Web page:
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Connection comes from contribution

PfP Programme Director, Komala Pillay, explains how the PfP approach goes beyond education to address the wealth gap, and why the feeling of connection is vital for the survival of a nation

This interview first appeared on the Wealth Inequality Initiative (WII) website. WII is a multi-stakeholder effort led by the Julius Baer Foundation.

‘What is Partners for Possibility?

Partners for Possibility couples business leaders with school principals into a 12-month leadership programme. They’ll work in a co-partnership to address challenges in the principal’s school. This benefits both sides; the school principal receives support and learns organisational skills that help establish a safe and nurturing learning environment. At the same time, the business leader dives into a new world; he or she learns not only about the complexity of teaching in such an environment, they also learn about ‘the others’ in their country. In South Africa, most of us living in a wealthy neighbourhood are afraid to go into the poor neighbourhoods. We think we are going to get hijacked, we are going to get robbed and so on. I have been going to my principal’s school now for two years and I’ve never had any incidents. The people I engage with are wonderful people. So, going out there, seeing the reality and unlearning all those stereotypes about ‘the others’ is not only eye-opening for the business leader, it is vital for a cohesive society.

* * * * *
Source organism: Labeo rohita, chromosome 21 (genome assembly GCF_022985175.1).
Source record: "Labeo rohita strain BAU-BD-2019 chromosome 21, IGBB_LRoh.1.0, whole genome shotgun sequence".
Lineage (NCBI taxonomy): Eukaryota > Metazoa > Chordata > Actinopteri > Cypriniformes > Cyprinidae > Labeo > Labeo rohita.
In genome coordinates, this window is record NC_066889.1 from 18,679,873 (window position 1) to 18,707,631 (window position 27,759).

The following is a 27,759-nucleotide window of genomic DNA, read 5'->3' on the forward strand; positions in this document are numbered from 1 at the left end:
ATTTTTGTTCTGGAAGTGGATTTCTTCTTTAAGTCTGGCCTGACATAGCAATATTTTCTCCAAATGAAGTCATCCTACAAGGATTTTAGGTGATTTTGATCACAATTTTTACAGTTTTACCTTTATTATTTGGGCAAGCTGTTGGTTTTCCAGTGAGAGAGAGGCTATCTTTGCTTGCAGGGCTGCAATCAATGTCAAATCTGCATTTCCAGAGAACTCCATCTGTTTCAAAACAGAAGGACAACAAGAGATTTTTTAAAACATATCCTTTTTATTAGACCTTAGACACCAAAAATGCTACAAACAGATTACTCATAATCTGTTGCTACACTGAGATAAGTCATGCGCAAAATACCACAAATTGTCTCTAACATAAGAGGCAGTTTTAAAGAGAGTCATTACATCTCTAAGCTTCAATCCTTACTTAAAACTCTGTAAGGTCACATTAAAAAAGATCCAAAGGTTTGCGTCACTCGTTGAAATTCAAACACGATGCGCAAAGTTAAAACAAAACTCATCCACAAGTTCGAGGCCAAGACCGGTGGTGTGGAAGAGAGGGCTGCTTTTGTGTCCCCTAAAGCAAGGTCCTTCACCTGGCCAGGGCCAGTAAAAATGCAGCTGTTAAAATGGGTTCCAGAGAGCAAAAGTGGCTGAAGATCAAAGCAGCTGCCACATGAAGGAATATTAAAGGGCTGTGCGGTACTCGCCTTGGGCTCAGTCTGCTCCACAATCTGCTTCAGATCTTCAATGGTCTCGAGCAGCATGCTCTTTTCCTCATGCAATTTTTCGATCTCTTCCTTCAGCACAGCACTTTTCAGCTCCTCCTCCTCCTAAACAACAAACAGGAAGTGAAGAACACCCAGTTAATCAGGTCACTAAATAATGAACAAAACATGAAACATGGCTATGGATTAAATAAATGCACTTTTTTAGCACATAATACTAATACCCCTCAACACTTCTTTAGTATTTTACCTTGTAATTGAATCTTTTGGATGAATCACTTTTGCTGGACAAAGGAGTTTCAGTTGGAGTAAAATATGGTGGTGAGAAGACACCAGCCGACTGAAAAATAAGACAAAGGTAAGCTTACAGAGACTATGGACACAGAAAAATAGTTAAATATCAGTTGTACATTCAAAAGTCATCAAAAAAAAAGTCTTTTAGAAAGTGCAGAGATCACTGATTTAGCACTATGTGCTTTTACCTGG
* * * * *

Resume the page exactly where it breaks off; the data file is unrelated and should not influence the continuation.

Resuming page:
What was the community’s initial reaction to PfP?

When the project started people didn’t understand why our focus was on the principals. Traditionally, most support programmes are aimed at learners. But there’s many puzzle pieces that must come together for an effective learning environment. A few examples: first, learners must get proper nutrition to be able to concentrate. Learners must feel safe; if there’s a gun shooting in the streets, the children must feel secure inside the school. Learners need good teachers who, in turn, need support and motivation. All these pieces must be put together by the principal. Ten years ago, this perception wasn’t understood at all.

Another scepticism was: Why do they bring in business people who have no experience in education? What are they going to do in the schools? Are they going to take over, actually disempowering the principal? That’s the opposite of what we want. The business leader empowers the principal with different resources: social capital, networks, skills in HR, Finance, IT, leadership. The principal still makes the decisions, and the business leader helps him or her establishing it all.

How has community life changed since Partners for Possibility started?

The first level of change we look for is with the principals. The environment of these public schools is tremendously difficult: resigned teachers, uninvolved parents, school boards distrusting change and all of it in a precarious environment. In my corporate career, I haven’t had a challenge half as hard as theirs. We had a principal who was assassinated just because of friction between the community and the school. Being a principal should not be a hazardous job. So, our first goal is to get the principal in a good space.